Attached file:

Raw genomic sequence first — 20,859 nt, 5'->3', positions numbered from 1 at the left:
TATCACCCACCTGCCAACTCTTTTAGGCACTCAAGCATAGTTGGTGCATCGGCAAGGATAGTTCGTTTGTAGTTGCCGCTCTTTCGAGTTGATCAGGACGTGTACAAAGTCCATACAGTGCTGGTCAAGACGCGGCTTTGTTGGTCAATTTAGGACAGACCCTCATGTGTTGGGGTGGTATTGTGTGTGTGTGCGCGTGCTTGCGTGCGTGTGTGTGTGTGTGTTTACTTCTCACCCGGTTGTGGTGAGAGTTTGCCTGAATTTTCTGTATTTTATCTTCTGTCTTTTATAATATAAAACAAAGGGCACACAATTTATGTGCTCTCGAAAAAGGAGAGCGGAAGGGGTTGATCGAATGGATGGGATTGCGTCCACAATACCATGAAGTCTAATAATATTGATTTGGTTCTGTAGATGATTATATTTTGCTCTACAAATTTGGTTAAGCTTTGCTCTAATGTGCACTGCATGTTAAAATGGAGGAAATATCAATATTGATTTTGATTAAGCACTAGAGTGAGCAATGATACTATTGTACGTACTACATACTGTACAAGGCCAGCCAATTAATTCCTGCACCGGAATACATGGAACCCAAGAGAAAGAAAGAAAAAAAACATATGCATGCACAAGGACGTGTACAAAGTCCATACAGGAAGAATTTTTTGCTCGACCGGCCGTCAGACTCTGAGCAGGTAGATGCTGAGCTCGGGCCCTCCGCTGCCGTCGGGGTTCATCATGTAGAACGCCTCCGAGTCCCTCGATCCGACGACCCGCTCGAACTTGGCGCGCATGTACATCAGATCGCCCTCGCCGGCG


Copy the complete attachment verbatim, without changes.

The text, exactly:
Raw genomic sequence first — 20,859 nt, 5'->3', positions numbered from 1 at the left:
TATCACCCACCTGCCAACTCTTTTAGGCACTCAAGCATAGTTGGTGCATCGGCAAGGATAGTTCGTTTGTAGTTGCCGCTCTTTCGAGTTGATCAGGACGTGTACAAAGTCCATACAGTGCTGGTCAAGACGCGGCTTTGTTGGTCAATTTAGGACAGACCCTCATGTGTTGGGGTGGTATTGTGTGTGTGTGCGCGTGCTTGCGTGCGTGTGTGTGTGTGTGTTTACTTCTCACCCGGTTGTGGTGAGAGTTTGCCTGAATTTTCTGTATTTTATCTTCTGTCTTTTATAATATAAAACAAAGGGCACACAATTTATGTGCTCTCGAAAAAGGAGAGCGGAAGGGGTTGATCGAATGGATGGGATTGCGTCCACAATACCATGAAGTCTAATAATATTGATTTGGTTCTGTAGATGATTATATTTTGCTCTACAAATTTGGTTAAGCTTTGCTCTAATGTGCACTGCATGTTAAAATGGAGGAAATATCAATATTGATTTTGATTAAGCACTAGAGTGAGCAATGATACTATTGTACGTACTACATACTGTACAAGGCCAGCCAATTAATTCCTGCACCGGAATACATGGAACCCAAGAGAAAGAAAGAAAAAAAACATATGCATGCACAAGGACGTGTACAAAGTCCATACAGGAAGAATTTTTTGCTCGACCGGCCGTCAGACTCTGAGCAGGTAGATGCTGAGCTCGGGCCCTCCGCTGCCGTCGGGGTTCATCATGTAGAACGCCTCCGAGTCCCTCGATCCGACGACCCGCTCGAACTTGGCGCGCATGTACATCAGATCGCCCTCGCCGGCG